Cortisol has become a buzz word recently. What is it exactly and how does it affect our skin and our bodies?
Cortisol is the stress hormone and a vital component of our health. Without which we could not survive. It helps to control our blood sugar levels and regulates our metabolism. It assists us with memory function. Cortisol even has a controlling effect on salt and water balance which in turn regulates our blood pressure.
Our Cortisol levels fluctuate in sync with our circadian rhythm. Levels are highest before we rise and we need it to get out of bed in the morning. Throughout the day it begins to decline until it reaches the lowest levels in the evening. We get tired and sleepy and hopefully are able to drift off into a deep relaxing sleep.
The functions of Cortisol
It functions to increase blood sugar, to suppress the immune system, and to aid in the metabolism of fat, protein, and carbohydrates. It also decreases bone formation, which should be a red flag if you are a woman over 50! Cortisol is actually one hormone that increases as we get older.
It has a huge impact on our daily lives and cortisol has the power to create havoc in our bodies if it is not in balance. High levels of stress seem to be the norm in our busy lives and everyone is familiar with that fight or flight rush of adrenalin but perhaps we should pay more attention to the body’s other primary stress response hormone, cortisol or more specifically, what we can do to regulate it. When it is chronically high it can affect everything from sleep to mental health, digestion, weight, our skin, ageing of our brain and even fertility.
Because this hormone regulates our salt water balance, when Cortisol is elevated our skin’s ability to retain water is compromised. This leads to dehydrated skin that is dry, flaky and dull. And a chronically dehydrated skin leads to fine lines and wrinkles. High Cortisol also causes a break down in elastin and collagen causing premature ageing of the skin.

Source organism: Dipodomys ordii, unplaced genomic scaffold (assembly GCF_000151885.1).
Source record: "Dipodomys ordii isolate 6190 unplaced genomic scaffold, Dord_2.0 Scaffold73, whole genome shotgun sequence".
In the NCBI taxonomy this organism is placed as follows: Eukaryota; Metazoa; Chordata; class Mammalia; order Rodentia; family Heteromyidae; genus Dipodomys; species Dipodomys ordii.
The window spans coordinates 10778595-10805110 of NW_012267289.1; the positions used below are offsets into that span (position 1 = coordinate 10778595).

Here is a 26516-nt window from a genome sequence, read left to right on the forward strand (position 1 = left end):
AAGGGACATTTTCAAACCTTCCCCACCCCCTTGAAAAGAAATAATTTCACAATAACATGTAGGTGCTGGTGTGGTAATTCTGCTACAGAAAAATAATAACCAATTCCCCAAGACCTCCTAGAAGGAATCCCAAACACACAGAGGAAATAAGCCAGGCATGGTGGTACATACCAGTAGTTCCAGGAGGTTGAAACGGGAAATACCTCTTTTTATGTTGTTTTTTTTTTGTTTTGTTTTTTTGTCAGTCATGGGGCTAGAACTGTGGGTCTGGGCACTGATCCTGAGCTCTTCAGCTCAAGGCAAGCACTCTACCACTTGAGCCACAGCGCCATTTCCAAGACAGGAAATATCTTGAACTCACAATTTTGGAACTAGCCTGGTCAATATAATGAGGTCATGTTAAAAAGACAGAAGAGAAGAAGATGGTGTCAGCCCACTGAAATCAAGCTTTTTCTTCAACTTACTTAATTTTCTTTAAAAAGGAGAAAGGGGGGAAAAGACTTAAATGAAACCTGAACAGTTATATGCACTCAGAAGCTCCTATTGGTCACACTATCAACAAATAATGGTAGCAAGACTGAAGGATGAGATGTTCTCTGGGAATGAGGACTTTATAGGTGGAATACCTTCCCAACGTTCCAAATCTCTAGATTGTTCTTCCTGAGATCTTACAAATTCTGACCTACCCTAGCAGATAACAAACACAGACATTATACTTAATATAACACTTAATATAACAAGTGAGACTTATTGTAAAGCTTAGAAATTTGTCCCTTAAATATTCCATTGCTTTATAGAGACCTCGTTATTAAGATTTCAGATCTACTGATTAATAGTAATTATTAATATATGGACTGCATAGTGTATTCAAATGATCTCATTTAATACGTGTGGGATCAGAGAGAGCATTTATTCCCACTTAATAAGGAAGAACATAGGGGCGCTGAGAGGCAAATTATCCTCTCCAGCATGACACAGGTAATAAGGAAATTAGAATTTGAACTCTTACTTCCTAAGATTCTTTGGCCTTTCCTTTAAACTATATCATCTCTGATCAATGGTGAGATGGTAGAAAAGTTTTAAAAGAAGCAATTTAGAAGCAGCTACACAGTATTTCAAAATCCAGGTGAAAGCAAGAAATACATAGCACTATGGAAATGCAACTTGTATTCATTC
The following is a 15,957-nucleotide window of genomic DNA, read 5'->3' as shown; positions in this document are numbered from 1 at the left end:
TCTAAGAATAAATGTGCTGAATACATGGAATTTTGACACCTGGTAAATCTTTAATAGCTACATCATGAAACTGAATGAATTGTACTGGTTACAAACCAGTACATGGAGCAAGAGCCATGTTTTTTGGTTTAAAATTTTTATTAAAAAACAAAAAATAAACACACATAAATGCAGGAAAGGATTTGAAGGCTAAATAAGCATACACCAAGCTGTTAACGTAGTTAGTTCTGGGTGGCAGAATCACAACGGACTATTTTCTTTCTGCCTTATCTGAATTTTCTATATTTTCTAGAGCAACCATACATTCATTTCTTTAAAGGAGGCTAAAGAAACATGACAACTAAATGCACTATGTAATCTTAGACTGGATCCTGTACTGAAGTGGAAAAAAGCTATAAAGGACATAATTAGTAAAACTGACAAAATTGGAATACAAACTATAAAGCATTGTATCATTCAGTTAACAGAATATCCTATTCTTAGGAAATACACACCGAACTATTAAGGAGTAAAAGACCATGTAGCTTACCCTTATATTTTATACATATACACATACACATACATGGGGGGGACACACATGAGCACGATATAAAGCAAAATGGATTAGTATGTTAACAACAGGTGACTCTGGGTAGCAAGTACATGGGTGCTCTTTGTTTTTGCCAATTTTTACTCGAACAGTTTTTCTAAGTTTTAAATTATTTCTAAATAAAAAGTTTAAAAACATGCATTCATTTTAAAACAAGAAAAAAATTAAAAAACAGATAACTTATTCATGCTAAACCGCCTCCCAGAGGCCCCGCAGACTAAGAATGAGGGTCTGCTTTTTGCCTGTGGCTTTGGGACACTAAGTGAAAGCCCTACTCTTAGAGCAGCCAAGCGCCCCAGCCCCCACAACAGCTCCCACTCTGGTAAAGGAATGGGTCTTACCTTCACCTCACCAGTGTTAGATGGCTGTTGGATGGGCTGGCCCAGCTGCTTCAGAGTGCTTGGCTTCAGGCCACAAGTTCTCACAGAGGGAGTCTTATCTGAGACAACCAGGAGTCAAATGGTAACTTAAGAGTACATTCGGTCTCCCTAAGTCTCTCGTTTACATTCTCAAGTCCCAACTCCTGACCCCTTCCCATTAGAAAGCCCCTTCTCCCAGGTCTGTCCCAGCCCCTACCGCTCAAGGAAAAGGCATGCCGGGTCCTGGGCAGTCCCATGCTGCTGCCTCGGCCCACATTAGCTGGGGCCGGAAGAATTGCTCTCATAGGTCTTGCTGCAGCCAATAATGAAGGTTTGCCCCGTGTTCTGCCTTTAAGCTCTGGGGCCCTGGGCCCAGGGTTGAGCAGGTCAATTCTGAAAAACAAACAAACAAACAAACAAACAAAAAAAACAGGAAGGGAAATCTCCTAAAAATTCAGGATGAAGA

As a protective measure against this dehydration, high levels of Cortisol cause the sebum glands to produce extra oil that is deposited on the skin. Excess oil can clog the pores and cause inflammation leading to Acne.
Chronically elevated levels of Cortisol can be bad news for reactive skin. Stress is closely related to skin problems and eczema, psoriasis, acne and rosacea are all highly reactive to cortisol levels.
How do I balance cortisol?
There are proven ways to balance and reduce high cortisol levels, some very simple and easy to incorporate into our lives.
- Our mobile phones are one of the reasons that cortisol levels are higher now than they have been in previous generations.
Aim to keep that cortisol low before bed time and give yourself the best chance of a deep and restful sleep, try putting your phone in another room to charge at night rather than at your bedside. Bright screens before we sleep affect not only cortisol levels but also disrupt melatonin production both of which affect your sleep quality and stress levels.
As cortisol is naturally highest in the morning having a phone free hour in the morning can allow our cortisol to slowly and naturally increase, rather than spiking as we start scrolling. Another good reason to have it charging in the next room.
What can I do to lower Cortisol
- Have a break from technology at lunch time. Get away from that demanding ping of your inbox for at least 15 minutes in the middle of the day.
- Get a daily dose of nature, even staring at a tree has a cortisol lowering effect. Going for a short walk in a garden or tree lined path is a good way to spend that 20 minutes away from your inbox at lunch time.
- Our daily commute is a common stress trigger and cortisol surges during this time. Instead of calling into work and allowing yourself to get stressed use this time to relax by listening to an audible book or your favourite relaxing music. The journey will take the same amount of time as it would have, but you will arrive relaxed and best equipped to cope with the demands facing you.
- Schedule stress reduction time in the evening. Ten minutes of gentle Yoga stretches or a calming Epsom salts bath will lower your cortisol levels and improve your sleep quality.
- Take up a hobby.
- Remember to laugh.
- Take Ashwaganda. This natural herb used in Ayurvedic medicine for years is proven to lower cortisol. It can help you fall asleep and wake rested. There are no groggy hangovers that are so often experienced with sleeping pills.